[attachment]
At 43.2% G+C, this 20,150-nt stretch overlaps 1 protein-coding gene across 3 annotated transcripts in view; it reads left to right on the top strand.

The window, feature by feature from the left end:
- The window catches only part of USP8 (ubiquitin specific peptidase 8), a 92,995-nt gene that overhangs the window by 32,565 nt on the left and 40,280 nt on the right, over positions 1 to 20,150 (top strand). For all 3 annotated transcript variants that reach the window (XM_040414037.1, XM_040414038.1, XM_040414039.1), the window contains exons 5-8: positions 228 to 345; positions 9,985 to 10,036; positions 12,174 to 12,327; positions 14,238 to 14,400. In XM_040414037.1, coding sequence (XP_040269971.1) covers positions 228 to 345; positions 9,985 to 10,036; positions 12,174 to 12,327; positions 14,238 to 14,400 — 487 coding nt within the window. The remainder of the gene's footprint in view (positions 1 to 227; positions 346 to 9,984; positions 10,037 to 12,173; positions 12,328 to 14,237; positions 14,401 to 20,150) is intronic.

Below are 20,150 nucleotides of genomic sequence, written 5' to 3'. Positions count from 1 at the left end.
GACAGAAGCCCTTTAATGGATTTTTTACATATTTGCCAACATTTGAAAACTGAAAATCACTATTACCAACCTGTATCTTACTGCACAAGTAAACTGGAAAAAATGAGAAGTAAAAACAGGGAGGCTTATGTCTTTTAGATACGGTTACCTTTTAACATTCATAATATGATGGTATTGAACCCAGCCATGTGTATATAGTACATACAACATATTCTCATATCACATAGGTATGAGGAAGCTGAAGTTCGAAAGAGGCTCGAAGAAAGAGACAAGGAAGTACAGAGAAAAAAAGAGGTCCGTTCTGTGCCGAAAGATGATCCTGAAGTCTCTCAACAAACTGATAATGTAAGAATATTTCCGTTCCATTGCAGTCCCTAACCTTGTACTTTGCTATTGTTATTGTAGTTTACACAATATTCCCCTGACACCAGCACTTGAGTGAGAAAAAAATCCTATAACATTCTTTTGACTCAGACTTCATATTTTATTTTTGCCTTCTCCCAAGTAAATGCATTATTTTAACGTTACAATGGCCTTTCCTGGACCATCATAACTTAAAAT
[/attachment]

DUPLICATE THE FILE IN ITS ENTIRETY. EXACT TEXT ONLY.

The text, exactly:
At 43.2% G+C, this 20,150-nt stretch overlaps 1 protein-coding gene across 3 annotated transcripts in view; it reads left to right on the top strand.

The window, feature by feature from the left end:
- The window catches only part of USP8 (ubiquitin specific peptidase 8), a 92,995-nt gene that overhangs the window by 32,565 nt on the left and 40,280 nt on the right, over positions 1 to 20,150 (top strand). For all 3 annotated transcript variants that reach the window (XM_040414037.1, XM_040414038.1, XM_040414039.1), the window contains exons 5-8: positions 228 to 345; positions 9,985 to 10,036; positions 12,174 to 12,327; positions 14,238 to 14,400. In XM_040414037.1, coding sequence (XP_040269971.1) covers positions 228 to 345; positions 9,985 to 10,036; positions 12,174 to 12,327; positions 14,238 to 14,400 — 487 coding nt within the window. The remainder of the gene's footprint in view (positions 1 to 227; positions 346 to 9,984; positions 10,037 to 12,173; positions 12,328 to 14,237; positions 14,401 to 20,150) is intronic.

Below are 20,150 nucleotides of genomic sequence, written 5' to 3'. Positions count from 1 at the left end.
GACAGAAGCCCTTTAATGGATTTTTTACATATTTGCCAACATTTGAAAACTGAAAATCACTATTACCAACCTGTATCTTACTGCACAAGTAAACTGGAAAAAATGAGAAGTAAAAACAGGGAGGCTTATGTCTTTTAGATACGGTTACCTTTTAACATTCATAATATGATGGTATTGAACCCAGCCATGTGTATATAGTACATACAACATATTCTCATATCACATAGGTATGAGGAAGCTGAAGTTCGAAAGAGGCTCGAAGAAAGAGACAAGGAAGTACAGAGAAAAAAAGAGGTCCGTTCTGTGCCGAAAGATGATCCTGAAGTCTCTCAACAAACTGATAATGTAAGAATATTTCCGTTCCATTGCAGTCCCTAACCTTGTACTTTGCTATTGTTATTGTAGTTTACACAATATTCCCCTGACACCAGCACTTGAGTGAGAAAAAAATCCTATAACATTCTTTTGACTCAGACTTCATATTTTATTTTTGCCTTCTCCCAAGTAAATGCATTATTTTAACGTTACAATGGCCTTTCCTGGACCATCATAACTTAAAAT